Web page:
Confused about white versus yellow glue? Or what glue is best for marine applications? Or for repairing antique furniture? Or for securing a loose fitting joint? Or for stabilizing a crack? Or for temporarily holding a part in place? Well, here’s a short primer on woodworking glues that should help shed some light on these types of questions.
White glue is a decent all-purpose adhesive for paper and wood. It is similar to yellow glue in terms of bonding strength although it is a bit more flexible but not quite as moisture resistant. The biggest difference is that white glue takes longer to set up or cure than yellow glue. This increased “open time” can be advantageous if you’re gluing up a complex piece of furniture. Of course, it also means longer clamping time.
In chemical-speak, white and yellow glues are known as polyvinyl acetate adhesives, or PVA for short. PVA’s made their debut in the 1950’s with white Elmer’s glue and over time, they have become extremely popular, especially for woodworking applications. This is because PVA’s are easy to use, inexpensive (relative to other glues), non-toxic, and have a long shelf life. They’re also water soluble, which makes them easy to clean off with just plain water. This water solubility is also a drawback because a PVA glue joint will weaken when exposed to high moisture levels.
The glue of choice for many woodworkers is yellow glue, also called carpenter’s glue.
Common brands include Elmer’s and Titebond. Compared to white glue, yellow glue is more moisture resistant (especially the “water resistant” varieties) and it cures faster. This faster curing can make assembly tricky at times but it also results in shorter clamping times. You can figure on about 5 to 10 minutes of open time and one-half to one hour of clamping time. Yellow glue also tends to be thicker than white glue and does have some small gap-filling capabilities – but not nearly to the degree offered by epoxy.
Conventional white or yellow glues do not take stains very well so it is important to clean off any excess glue that squeezes out of a joint. There are PVA glues with dye in them (marketed as “dark” wood glue) that will dry to a darker color than conventional white or yellow glue. These glues are appropriate for darker colored woods such as walnut or cherry. Elmer’s also sells a “stainable” wood glue that contains actual wood fibers to better accept stains. I have not personally tried this product but have read reviews that indicate it does indeed accept stains better than standard yellow glue but don’t count on it to provide an exact match to the surrounding wood.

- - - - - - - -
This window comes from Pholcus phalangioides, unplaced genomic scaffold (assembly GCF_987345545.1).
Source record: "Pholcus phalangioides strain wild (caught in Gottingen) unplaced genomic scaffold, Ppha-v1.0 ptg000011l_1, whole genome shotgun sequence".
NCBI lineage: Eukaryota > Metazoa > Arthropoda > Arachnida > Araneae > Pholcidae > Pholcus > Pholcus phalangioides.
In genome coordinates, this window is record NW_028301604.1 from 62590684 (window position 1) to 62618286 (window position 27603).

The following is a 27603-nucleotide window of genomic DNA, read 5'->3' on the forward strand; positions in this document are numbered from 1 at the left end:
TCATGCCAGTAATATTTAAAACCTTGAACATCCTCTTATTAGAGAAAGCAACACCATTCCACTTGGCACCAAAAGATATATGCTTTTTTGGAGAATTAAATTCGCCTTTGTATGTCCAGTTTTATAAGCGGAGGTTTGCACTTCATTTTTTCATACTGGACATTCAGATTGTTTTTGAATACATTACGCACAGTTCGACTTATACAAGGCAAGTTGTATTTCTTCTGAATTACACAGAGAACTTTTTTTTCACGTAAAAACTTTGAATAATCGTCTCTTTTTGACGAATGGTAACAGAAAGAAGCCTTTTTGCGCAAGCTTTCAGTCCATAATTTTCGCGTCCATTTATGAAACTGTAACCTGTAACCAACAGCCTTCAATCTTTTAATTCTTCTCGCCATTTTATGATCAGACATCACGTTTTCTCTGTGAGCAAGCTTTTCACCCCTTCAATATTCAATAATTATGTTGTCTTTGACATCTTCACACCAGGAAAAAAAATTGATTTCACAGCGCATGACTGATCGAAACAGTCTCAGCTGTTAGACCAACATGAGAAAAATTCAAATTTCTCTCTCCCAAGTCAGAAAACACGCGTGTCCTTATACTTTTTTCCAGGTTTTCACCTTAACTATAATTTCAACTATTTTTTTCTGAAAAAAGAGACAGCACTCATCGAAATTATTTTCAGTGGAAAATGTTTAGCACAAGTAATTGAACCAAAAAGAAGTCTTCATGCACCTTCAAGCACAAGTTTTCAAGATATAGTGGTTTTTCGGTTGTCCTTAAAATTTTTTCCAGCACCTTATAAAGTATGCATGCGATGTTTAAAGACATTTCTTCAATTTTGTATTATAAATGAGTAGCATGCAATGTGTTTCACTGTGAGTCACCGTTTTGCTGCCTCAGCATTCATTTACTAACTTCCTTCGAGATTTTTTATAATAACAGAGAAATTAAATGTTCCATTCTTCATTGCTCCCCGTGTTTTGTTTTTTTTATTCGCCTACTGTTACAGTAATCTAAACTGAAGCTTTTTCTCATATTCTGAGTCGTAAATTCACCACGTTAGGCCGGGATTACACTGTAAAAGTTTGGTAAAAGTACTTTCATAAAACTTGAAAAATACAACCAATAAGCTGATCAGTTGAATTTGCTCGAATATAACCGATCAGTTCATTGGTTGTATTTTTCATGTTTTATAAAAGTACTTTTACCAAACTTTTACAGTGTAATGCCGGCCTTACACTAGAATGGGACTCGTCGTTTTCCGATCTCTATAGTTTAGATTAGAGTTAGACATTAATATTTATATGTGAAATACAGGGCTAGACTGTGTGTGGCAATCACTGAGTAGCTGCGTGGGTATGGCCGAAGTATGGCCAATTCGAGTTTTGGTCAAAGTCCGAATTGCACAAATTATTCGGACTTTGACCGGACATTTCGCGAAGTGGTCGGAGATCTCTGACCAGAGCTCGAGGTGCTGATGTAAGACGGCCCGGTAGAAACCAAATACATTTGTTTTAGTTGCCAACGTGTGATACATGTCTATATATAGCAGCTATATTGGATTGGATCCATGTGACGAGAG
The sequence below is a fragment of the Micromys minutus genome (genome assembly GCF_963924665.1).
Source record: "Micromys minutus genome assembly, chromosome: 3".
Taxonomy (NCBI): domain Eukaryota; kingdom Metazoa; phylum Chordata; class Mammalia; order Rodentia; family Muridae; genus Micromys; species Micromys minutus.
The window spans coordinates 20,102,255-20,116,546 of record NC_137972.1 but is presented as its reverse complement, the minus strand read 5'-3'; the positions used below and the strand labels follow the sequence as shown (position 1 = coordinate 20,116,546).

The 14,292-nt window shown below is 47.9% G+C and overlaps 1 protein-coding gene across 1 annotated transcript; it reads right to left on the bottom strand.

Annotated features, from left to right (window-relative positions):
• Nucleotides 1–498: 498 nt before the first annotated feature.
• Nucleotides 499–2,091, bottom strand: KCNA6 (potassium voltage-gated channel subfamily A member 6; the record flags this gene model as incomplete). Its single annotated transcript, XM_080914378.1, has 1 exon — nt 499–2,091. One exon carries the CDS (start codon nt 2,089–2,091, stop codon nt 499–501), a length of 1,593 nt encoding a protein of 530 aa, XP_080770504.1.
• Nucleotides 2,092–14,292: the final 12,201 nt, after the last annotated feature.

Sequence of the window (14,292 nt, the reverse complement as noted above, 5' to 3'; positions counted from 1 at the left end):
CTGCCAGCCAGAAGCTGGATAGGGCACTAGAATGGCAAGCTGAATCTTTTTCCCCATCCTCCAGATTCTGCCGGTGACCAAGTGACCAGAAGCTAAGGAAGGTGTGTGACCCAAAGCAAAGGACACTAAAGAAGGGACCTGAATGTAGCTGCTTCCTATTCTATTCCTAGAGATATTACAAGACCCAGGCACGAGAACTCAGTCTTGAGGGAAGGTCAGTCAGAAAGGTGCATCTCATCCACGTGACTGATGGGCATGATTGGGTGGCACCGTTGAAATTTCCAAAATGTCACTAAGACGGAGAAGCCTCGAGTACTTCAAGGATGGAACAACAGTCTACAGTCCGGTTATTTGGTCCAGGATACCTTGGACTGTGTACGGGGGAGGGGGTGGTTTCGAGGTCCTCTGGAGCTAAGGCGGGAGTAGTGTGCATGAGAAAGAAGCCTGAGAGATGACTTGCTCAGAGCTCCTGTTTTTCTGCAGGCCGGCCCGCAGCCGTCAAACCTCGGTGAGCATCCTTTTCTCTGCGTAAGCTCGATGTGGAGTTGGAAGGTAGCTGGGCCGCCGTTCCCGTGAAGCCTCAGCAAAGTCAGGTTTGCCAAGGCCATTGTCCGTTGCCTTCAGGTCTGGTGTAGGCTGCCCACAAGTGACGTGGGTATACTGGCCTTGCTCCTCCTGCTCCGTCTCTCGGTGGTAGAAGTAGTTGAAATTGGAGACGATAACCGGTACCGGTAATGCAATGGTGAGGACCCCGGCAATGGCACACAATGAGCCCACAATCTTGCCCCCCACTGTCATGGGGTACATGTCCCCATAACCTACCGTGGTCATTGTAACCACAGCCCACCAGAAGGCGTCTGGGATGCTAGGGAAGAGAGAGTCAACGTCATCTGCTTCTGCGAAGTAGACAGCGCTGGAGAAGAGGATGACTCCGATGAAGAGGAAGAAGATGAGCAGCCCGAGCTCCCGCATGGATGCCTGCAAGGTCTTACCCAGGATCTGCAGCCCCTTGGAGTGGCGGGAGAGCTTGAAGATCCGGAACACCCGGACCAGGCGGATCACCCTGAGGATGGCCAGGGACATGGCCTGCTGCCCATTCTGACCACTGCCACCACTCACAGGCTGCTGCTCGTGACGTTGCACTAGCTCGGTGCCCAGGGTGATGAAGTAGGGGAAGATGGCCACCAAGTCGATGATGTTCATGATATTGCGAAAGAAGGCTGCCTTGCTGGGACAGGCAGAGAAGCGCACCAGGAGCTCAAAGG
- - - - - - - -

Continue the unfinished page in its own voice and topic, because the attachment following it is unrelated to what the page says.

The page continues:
Water Resistant Yellow Glue (cross-linked PVA)
Yellow glues with enhanced water resistance have appeared on the market in recent years. Some specific products include Titebond II Premium Wood Glue, Titebond III Ultimate Wood Glue, Elmer’s Waterproof Wood Glue, and Elmer’s Carpenter’s Exterior Wood Glue. These adhesives are appropriate for exterior trim, doors, or deck furniture but not for marine use or applications where the wood is immersed in water. Compared to conventional yellow glues, the water resistant varieties are pricier so it doesn’t make sense to use them for interior applications where water resistance is not important.
Polyurethane glue is a relative newcomer in the glue world but it has been coming on strong. Polyurethane glue is water-proof, making it good choice for outdoor projects. It forms a strong bond on both porous and non-porous surfaces and even works well with oily woods. Another positive attribute is that it has a much longer open time than PVA’s (about 30 minutes), making for a more relaxed assembly process.
There seems to be confusion out there about the gap filling properties of polyurethane glue. I’ve come across articles stating that polyurethane glue is capable of filling small gaps and it does in fact expand during the drying process. However, if one peruses the various manufacturers’ web sites, there is little or no mention of gap filling properties. Also, tests such as those conducted by Fine Woodworking in July/August 2007 indicate that polyurethane glue performs poorly strength wise – relative to most other glues – when used in a loose fitting joint. Bottom line: don’t rely on polyurethane glue – or any glue, for that matter – to compensate for an ill-fitting joint.
The peculiar thing about polyurethane glue is that it is activated by water so it is ok to dampen the wood surfaces during glue-up to hasten the curing process. In fact, this is recommended, especially if working in low humidity conditions or wood that is very dry. Once the glue cures, it will be impervious to water so the joint can actually be immersed in water and it won’t fall apart. How cool is that?
In many respects, polyurethane glue is a wonder glue but there are some gotchas. One of these is price: you can expect to pay considerably more for poly glue than for conventional yellow glue — perhaps 3-4X as much. Another is a short shelf life – about 1 year for an unopened container, 6 months for an opened one. In contrast, it’s not uncommon to get 2-3 years out of PVA’s even after opening the bottle. I once spent about $8 on a bottle of poly glue and only used a small amount to glue up some woodworking mallets. When I retrieved the glue a few months later for another project, it had turned into a solid mass. I wasn’t too happy about that. So, unless you plan to do a lot of gluing over a short time period, it’s better to go with a small container of poly glue. It comes in sizes as small as 4 ounces. It also helps to squeeze excess air out of the container before storing it.